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In a first of its kind partnership, Spider-Man will be the first Superhero ambassador for Earth Hour, the global movement organized by World Wide Fund (WWF) with a message to inspire individuals to use their power to become Superheroes for the planet.
Andy Ridley, CEO and co-founder of Earth Hour, and Jeff Blake, chairman of Worldwide Marketing and Distribution, Sony Pictures Entertainment, made the announcement in conjunction with the launch of Earth Hour Blue—a radical new digital crowdfunding and crowdsourcing platform for the planet, launched to engage people around the world and participants in the famous lights out event, which will be held on Saturday, March 29 at 8:30pm.
This year, Earth Hour and the hero of the highly anticipated motion picture The Amazing Spider-Man 2—along with the film’s stars, Andrew Garfield, Emma Stone, Jamie Foxx and director Marc Webb—are throwing their support behind Earth Hour Blue, which aims to harness the power of the crowd to raise funds for on-the-ground environmental projects from across the world.
“I’m proud Spider-Man is the first Superhero ambassador for Earth Hour because he shows we can all be Superheroes when we realize the power we all have,” says Andrew Garfield, who plays Spider-Man in the upcoming film. “Earth Hour is a movement that has created massive impact around the world, so imagine what we can do this year with Spider-Man by our side.”
The crowdfunding section of the new platform will allow participants to help deliver energy efficient stoves to families in Madagascar, help communities in the Philippines build fiberglass boats to withstand climate impacts like Typhoon Haiyan and raise funds to expand and conserve the iconic Table Mountain National Park in South Africa, with many more projects to come.
“Earth Hour gives you the power to inspire anyone, even if you’re just one person, and Earth Hour is much more than an hour," said Emma Stone. “There are great projects from the crowd, for the planet, happening all over the world.”
The Amazing Spider-Man 2 director Marc Webb is the first celebrity ambassador to announce the Earth Hour Blue project he is backing, which aims to provide better equipment for WWF Rangers protecting Indonesia’s endangered wildlife such as the Sumatran Tiger, Elephant, Rhino and Orangutan and their forest habitat.
“Earth Hour is a movement full of Superheroes—people harnessing the power of the crowd to inspire change for the good of the planet, imagine the possibilities when we come together and do more,” said Webb.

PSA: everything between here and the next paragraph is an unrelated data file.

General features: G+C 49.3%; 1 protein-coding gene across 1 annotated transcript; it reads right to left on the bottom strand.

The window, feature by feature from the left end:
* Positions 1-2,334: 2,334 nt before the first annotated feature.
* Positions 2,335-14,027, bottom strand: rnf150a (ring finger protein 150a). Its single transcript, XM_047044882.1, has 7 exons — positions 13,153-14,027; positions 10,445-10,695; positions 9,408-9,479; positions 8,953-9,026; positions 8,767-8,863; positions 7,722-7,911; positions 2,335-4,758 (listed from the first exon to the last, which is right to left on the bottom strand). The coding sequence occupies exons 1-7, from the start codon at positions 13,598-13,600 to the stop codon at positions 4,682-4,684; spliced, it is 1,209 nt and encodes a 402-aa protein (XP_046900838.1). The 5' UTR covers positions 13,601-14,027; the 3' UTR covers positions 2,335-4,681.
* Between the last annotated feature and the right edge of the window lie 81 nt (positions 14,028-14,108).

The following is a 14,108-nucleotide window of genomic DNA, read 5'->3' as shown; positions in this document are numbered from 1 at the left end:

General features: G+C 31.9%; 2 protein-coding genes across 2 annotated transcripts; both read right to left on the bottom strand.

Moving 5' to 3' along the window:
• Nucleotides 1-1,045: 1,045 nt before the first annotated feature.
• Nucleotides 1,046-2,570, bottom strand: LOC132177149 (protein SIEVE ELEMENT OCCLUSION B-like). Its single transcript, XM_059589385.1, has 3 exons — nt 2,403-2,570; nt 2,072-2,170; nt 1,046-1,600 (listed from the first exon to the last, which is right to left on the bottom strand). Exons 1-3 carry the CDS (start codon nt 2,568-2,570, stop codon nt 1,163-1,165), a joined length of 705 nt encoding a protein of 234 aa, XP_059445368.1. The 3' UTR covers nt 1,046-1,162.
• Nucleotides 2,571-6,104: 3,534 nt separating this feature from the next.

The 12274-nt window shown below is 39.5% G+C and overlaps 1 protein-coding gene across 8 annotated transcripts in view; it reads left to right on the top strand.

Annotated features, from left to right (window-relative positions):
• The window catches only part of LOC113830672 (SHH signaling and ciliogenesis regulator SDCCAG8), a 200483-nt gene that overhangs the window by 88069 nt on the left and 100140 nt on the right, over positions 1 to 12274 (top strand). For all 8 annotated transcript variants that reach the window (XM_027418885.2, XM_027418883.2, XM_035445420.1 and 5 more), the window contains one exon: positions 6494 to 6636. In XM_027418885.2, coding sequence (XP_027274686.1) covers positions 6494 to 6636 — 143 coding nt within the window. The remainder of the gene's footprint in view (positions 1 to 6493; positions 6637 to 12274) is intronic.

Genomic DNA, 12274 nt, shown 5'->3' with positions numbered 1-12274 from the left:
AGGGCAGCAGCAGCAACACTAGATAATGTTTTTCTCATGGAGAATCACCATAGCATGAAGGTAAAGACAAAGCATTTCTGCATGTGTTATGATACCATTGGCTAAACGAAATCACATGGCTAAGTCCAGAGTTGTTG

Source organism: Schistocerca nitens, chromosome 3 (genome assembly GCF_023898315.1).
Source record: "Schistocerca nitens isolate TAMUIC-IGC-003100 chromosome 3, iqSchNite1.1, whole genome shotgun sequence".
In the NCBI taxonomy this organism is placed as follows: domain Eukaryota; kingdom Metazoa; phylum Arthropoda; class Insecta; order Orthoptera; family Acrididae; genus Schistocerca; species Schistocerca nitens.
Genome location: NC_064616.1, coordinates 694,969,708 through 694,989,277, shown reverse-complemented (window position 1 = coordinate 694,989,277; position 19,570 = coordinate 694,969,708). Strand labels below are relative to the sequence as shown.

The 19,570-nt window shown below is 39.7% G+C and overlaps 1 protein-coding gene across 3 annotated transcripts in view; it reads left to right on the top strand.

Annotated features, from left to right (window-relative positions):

Earth Hour has grown to involve hundreds of millions of people from all walks of life across 7,000 cities and towns and 154 countries and territories. Jamie Foxx, who plays the villain Electro in the film said, “Earth Hour isn’t just about lights off; it’s about people across the world coming together throughout the year to join forces to improve the planet. Never underestimate your power, never underestimate what you can do.”
Individuals can also use Earth Hour’s crowdsourcing platform for Earth Hour Blue, which will call for people to add their voice to some of the biggest environmental campaigns across the world; including an Instagram campaign for people to share their love of Australia’s Great Barrier Reef, as part of WWF-Australia’s Lights Out For The Reef theme for Earth Hour 2014.
Global participants in the movement will also be able to sign the Shark Saver’s “I’m FINished With FINS” pledge, which engages celebrities and public figures throughout Asia to help end shark finning in marine waters for the consumption of shark-fin soup.
“The idea of Earth Hour has grown beyond anything we could have dreamed," said Ridley. "This year with the help of Spider-Man by our side, we are taking the movement to the next stage. We hope that Spider-Man will empower individuals to be Super Heroes for the planet, and use their voice or their dollar to support projects or campaigns around the world. It’s about harnessing the power of the crowd—that’s what Earth Hour Blue is all about.”
Sony Pictures Entertainment will join by contributing to a WWF-China and Earth Hour Blue project that provides efficient cookstoves to prevent deforestation in the habitat of the Giant Panda. Through its efforts, the studio will receive Gold Standard carbon offsets that render the entire physical production of The Amazing Spider-Man 2 as well as its publicity tour, carbon-neutral.
Expanding on many sustainability efforts over the years, The Amazing Spider-Man 2 became the most eco-friendly tentpole production in the history of Columbia Pictures. These environmental efforts, on set and off, were supported at every level—from producers, studio executives and cast and crew, as soon as the film went into pre-production.